So here it is, your weekly opportunity to tell me a bit more about you – on your marks, get set… GO!
YOU ANSWER #5
When was the last time you bought something you wanted but didn’t need?
What do you admire about your mum?
How would you rate your intelligence against your friends?
Do you believe in something that is quite “controversial”?
The paranormal – your opinions?
Who has had the biggest impact on your musical tastes?
Which two artists would you love to see duet together?
When was the last time you lied and was it worth it?
If you didn’t have to work, would you?
Do you have a secret that nobody knows but you?
And just for your interest, here are my answers:
Jolt, Buzzed, Amp, Red Bull, Monster, Rockstar, Nos, Full Throttle, Sobe… sounds like nicknames for the starting lineup of a hockey team, but they’re not.
These, my fellow wired parents, are the names of just a handful of the many different energy drinks that our teens are consuming by the “BFC” (that’s an acronym for Big F*****g Can, and is indeed the name used for one style of Monster drinks).
And we thought we were wild when we were kids and we drank Mountain Dew, now they have things like Hype and Bawls to get their kicks with. Are these energy drinks safe? As parents of today’s teens, should we be concerned?
As winter settles in here in the great white North, we find ourselves doing more and more things inside. For my family, this means things like watching football, catching up on movies, surfing the web, baking cookies (Superdad here baked cookies with my 6-year-old girl last weekend), and playing video games (gasp!).
I really enjoy the outdoors and the warmer months, but the colder weather and being inside more offers some advantages – namely, we find ourselves doing more things together as a family, including playing video games together.
I’ve played more Madden / Rock Band / Guitar Hero / Halo 3 (with my kids) on our Xbox 360 over the past month… I almost forgot how much fun it can be. So why should you pick up that controller too?
Not All Video Games Are Violent
As parents in the digital age, it’s never been easier to stay up-to-date and informed on how our kids are doing in school. Web-based school administration programs and school websites provide us with class schedules, updated assignments, after-school activity schedules, and teachers’ email addresses and phone numbers.
Parents and students can utilize these online tools to keep track of daily assignments and track progress throughout the school year. Our school district recently switched to a system called Skyward Family Access, and after using it for the past week or so, I simply love it.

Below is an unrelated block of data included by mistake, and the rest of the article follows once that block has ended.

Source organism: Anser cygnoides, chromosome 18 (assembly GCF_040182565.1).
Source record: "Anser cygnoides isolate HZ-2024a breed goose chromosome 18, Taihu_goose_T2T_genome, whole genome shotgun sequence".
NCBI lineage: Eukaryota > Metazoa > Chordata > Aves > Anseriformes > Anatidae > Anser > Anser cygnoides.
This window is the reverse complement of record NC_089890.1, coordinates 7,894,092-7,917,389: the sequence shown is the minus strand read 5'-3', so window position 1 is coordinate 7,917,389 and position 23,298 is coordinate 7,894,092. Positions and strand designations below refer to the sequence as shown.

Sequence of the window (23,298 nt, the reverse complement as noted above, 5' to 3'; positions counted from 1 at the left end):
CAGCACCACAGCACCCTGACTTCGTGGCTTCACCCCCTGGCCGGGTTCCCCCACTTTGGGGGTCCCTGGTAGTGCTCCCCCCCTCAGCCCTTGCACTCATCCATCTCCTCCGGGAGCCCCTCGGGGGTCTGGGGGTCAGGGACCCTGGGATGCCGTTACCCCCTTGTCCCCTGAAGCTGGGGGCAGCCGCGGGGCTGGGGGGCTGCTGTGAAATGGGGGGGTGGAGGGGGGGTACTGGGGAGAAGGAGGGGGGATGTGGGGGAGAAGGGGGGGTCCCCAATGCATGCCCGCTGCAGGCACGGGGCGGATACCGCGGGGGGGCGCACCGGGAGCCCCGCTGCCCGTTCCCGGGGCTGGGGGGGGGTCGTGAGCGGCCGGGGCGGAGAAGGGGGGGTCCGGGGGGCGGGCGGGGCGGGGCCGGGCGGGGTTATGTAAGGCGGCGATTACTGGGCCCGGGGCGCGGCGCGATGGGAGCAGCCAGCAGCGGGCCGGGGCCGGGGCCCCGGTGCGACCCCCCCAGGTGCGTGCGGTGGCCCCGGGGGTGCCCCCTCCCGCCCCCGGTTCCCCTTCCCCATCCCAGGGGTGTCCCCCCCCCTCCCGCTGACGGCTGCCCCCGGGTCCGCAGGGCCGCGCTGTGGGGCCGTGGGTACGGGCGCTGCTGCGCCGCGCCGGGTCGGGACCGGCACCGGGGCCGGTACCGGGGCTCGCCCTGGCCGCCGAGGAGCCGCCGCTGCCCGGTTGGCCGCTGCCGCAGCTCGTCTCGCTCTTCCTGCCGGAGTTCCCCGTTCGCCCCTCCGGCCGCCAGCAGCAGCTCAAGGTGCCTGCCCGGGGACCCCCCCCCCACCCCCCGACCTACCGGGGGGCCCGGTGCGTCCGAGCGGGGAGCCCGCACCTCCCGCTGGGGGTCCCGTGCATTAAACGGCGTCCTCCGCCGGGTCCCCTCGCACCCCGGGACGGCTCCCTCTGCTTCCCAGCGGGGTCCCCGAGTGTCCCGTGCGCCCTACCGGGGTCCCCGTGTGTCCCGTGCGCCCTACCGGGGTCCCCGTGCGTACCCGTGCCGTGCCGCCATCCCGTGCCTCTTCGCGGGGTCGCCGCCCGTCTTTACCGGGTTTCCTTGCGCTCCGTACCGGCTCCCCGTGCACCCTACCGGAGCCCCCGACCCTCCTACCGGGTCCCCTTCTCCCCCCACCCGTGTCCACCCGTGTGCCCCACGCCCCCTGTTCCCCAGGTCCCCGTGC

Assignments and Grades
Skyward includes a calendar of the current month, showing assignments due (or past due) for each date on the calendar, by class and teacher. Missing assignments show in red and are clickable for additional details on the assignment.
The calendar on Skyward is clean, easy to follow, and a one stop shop for just about everything that is currently going on with your student’s scheduled classes at school.
When was the last time one of your kids (or you, for that matter), bought a music CD? A month ago, six months ago, a couple years ago? Over the past couple of years, more and more of us are turning to digital music and away from CDs – a trend led by our youth. W
While the digital trend in music is definitely a convenient one, it can be tricky one for today’s parents to keep up with to make sure our kids aren’t doing anything illegal (does Limewire mean anything to you?).
Social media sites and paid-for music services like Itunes and Rhapsody are the safest options when it comes to sharing music online.
Sites like Imeem, Ilike, and Pandora are social networking sites (like Myspace) that allow users to upload music, create playlists, and interact with others in a music-centric setting. It’s free to sign-up and listen to other people’s playlists or uploaded music tracks – so as long as your teen is uploading and sharing music that’s paid for, they’re safe. Continue reading
Chances are you’re sitting at a computer right now that’s running some version of Microsoft Windows, and you’re browsing the web with some version of the browser that’s included with Windows – Internet Explorer (IE).